Would You Read It Wednesday – The 21st Pitch

This is some kind of crazy winter we’re having.  We started with 2 feet of snow on October 29th, followed by a return of spring-like weather with a few cold days here and there, and this morning it is 4 degrees.  I am not making that up.  Seriously, go look at my thermometer.

Okay.  I guess you can’t actually see it, but it really says 4!

In my book, that is just too darn cold!  Even Scout, whose preferred location is on the back or side porch

so she can keep a sharp eye on her territory lest any rogue deer should dare to trespass, is inside on the dog couch, curled up snug as a bug in a rug with Jemma.

So what better way to warm up then with a cup of hot chocolate, some fresh donuts, and a pitch for Would You Read It?  Sounds great to me – I’ve missed Would You Read It over the holidays!

Before I give you today’s pitch, I’d like to mention that there are openings available soon for YOUR pitches.  I currently only have about 5 in the queue.  So please send some in so we can keep up this fun series, and please spread the word to all your writerly friends! 🙂

Okay.  Today’s pitch comes to us from the lovely Abby over at Something To Write About.  Some of you may also know her as Leigh Covington (her YA alter-ego.)  She writes a fabulous blog which I highly recommend.  She has a self-proclaimed addiction to chocolate, which is probably how she found Would You Read It in the first place 🙂 and she lives in Utah.  Here is her pitch:

Working Title:  What If?
Age/Genre:  Early Picture Book (ages 2-5)
The Pitch:  Little Lucy has a vivid imagination which shines through all of the “what if” questions she asks about the world around her.  With her creative perspective on things, the world holds limitless possibilities for both her and the reader.

So what do you think?  Would You Read It?  YES, MAYBE or NO?
If your answer is YES, please feel free to tell us what you particularly liked and why the pitch piqued your interest.  If your answer is MAYBE or NO, please feel free to tell us what you think could be better in the spirit of helping Abby improve her pitch.  Helpful examples of possible alternate wordings are welcome.  (However, I must ask that comments be constructive and respectful.  I reserve the right not to publish comments that are mean because that is not what this is about.)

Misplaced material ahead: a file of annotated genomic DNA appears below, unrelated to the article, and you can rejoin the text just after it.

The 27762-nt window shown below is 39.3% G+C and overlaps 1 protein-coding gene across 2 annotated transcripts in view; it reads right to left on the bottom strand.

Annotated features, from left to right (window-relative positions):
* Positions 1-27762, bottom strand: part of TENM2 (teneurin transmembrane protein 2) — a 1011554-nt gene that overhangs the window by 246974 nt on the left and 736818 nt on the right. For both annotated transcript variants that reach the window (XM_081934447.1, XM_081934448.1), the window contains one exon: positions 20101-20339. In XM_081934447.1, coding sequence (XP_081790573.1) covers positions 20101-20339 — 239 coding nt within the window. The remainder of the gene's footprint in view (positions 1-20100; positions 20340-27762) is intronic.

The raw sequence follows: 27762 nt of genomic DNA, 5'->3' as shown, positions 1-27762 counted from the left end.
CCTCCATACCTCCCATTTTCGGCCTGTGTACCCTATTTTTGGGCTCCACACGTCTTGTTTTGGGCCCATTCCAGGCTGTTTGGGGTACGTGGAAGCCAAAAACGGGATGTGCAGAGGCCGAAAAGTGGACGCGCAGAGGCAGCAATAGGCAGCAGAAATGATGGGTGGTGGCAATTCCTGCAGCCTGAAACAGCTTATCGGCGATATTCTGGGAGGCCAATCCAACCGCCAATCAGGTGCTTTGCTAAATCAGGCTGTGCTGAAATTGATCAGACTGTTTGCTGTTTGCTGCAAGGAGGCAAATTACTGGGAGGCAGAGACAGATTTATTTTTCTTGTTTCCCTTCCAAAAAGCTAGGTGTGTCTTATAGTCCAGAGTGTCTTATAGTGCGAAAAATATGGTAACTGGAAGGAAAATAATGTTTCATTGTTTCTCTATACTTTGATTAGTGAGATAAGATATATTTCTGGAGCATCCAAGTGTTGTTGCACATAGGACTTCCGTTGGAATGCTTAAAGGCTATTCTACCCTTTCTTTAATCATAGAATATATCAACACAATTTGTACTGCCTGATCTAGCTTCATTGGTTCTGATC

Please send YOUR pitches for the coming weeks!  For rules and where to submit, click on this link Would You Read It or on the Would You Read It tab in the bar above.  SIDE NOTE:  Remember, Would You Read It is booked only through January, so there are lots of openings ahead.  Please send pitches and spread the word 🙂
Abby is looking forward to your thoughts on her pitch!
And don’t forget to tune in Friday for Perfect Picture Books and the results of our contest poll (click here to vote if you haven’t yet!)!

98 thoughts on “Would You Read It Wednesday – The 21st Pitch

  1. Abby Fowers says:

    Stina – I want to come live where you are! I hate the cold. Actually – I can't complain. Our winter has been quite mild so far. I am grateful.

    And… thank you for your comment on the pitch. I'm glad you like the idea of the book 🙂

  2. Jenna Cooper says:

    I'm agreeing with everyone else. I need more concrete details.
    But, I can imagine that this would be a really fun book to read. 🙂

  3. Tina DC Hayes says:

    Susanna, I hope you and the dogs are snuggled under a big quilt tonight. OMG, 4 degrees is TOOO cold!

    On the pitch, I'd say maybe. Some brief examples showing Lucy's vivid imagination and questions would really bring this to life and grab an editor or reader's attention. Maybe cut out a little of the wordiness, like “Little Lucy has a vivid imagination which shines through all of the “what if” questions” could be tweaked to “Little Lucy's vivid imagination shines through her 'what if' questions”.

  4. Renee LaTulippe says:

    A definite yes to the idea, which lends itself to all sorts of shenanigans. But I'd give the pitch itself a no in its present form. As others have stated, the pitch reads a little dry and wordy, isn't telling me quite enough about the story, and lacks immediacy. It's showing rather than telling. For example, “Little Lucy has a vivid imagination…” could be tightened up to the more active “Lucy's vivid imagination and wide-eyed 'What if-ing' open up a world of limitless possibilities…” or some such. This will be a fun book for you to write!

  5. Reena Jacobs says:

    I will say, the first line drew me in though. I immediately thought, “this is going to be exciting,” but the second line was rather anti-climatic. Nothing spectacular happened.

    As a result, I probably wouldn't read this story. The pitch is well written, but I didn't get a feel for what the story is about. What makes this story unique from other stories? Who is Little Lucy, and I should I care about her?

    My reaction would have been: 1) Eyes perked 2) Shoulder shrug 3) Move on to the next book.

  6. This_Kid_Reviews_Books_Erik says:

    I would say I'd maybe read it, but I still don't get what she's wondering about. I like the idea of the book! 🙂

  7. Abby Fowers says: